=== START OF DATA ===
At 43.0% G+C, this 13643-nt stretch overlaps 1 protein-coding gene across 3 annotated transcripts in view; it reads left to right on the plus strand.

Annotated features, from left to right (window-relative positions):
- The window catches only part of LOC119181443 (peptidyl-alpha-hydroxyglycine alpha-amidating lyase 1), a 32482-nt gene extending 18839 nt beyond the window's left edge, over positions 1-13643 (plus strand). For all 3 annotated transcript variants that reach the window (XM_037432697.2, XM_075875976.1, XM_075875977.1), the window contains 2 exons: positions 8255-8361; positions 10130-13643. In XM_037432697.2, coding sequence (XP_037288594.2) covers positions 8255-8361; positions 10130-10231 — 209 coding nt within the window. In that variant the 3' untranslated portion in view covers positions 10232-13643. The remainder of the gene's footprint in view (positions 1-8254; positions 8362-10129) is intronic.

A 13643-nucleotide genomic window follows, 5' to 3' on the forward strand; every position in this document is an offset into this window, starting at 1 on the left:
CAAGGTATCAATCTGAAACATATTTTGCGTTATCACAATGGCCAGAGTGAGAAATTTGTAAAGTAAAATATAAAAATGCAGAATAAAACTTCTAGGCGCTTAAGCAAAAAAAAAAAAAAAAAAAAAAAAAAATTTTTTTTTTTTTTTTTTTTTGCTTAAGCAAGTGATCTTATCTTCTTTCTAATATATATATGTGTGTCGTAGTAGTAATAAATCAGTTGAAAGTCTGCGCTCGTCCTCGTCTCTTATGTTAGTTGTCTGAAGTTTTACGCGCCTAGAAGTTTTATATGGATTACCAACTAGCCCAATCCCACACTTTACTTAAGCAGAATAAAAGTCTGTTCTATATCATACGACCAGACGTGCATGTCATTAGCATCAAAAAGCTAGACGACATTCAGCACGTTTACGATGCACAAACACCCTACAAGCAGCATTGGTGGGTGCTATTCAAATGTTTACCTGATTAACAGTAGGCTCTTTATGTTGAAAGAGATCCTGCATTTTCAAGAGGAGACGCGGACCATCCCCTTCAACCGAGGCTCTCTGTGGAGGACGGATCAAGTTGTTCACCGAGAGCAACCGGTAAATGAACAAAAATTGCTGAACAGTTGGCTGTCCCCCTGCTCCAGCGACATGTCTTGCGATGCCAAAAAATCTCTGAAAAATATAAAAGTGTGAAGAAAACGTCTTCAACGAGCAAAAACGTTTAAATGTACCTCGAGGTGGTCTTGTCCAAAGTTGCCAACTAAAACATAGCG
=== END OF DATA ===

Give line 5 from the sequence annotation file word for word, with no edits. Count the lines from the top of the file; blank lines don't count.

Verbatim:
CAAGGTATCAATCTGAAACATATTTTGCGTTATCACAATGGCCAGAGTGAGAAATTTGTAAAGTAAAATATAAAAATGCAGAATAAAACTTCTAGGCGCTTAAGCAAAAAAAAAAAAAAAAAAAAAAAAAAATTTTTTTTTTTTTTTTTTTTTGCTTAAGCAAGTGATCTTATCTTCTTTCTAATATATATATGTGTGTCGTAGTAGTAATAAATCAGTTGAAAGTCTGCGCTCGTCCTCGTCTCTTATGTTAGTTGTCTGAAGTTTTACGCGCCTAGAAGTTTTATATGGATTACCAACTAGCCCAATCCCACACTTTACTTAAGCAGAATAAAAGTCTGTTCTATATCATACGACCAGACGTGCATGTCATTAGCATCAAAAAGCTAGACGACATTCAGCACGTTTACGATGCACAAACACCCTACAAGCAGCATTGGTGGGTGCTATTCAAATGTTTACCTGATTAACAGTAGGCTCTTTATGTTGAAAGAGATCCTGCATTTTCAAGAGGAGACGCGGACCATCCCCTTCAACCGAGGCTCTCTGTGGAGGACGGATCAAGTTGTTCACCGAGAGCAACCGGTAAATGAACAAAAATTGCTGAACAGTTGGCTGTCCCCCTGCTCCAGCGACATGTCTTGCGATGCCAAAAAATCTCTGAAAAATATAAAAGTGTGAAGAAAACGTCTTCAACGAGCAAAAACGTTTAAATGTACCTCGAGGTGGTCTTGTCCAAAGTTGCCAACTAAAACATAGCG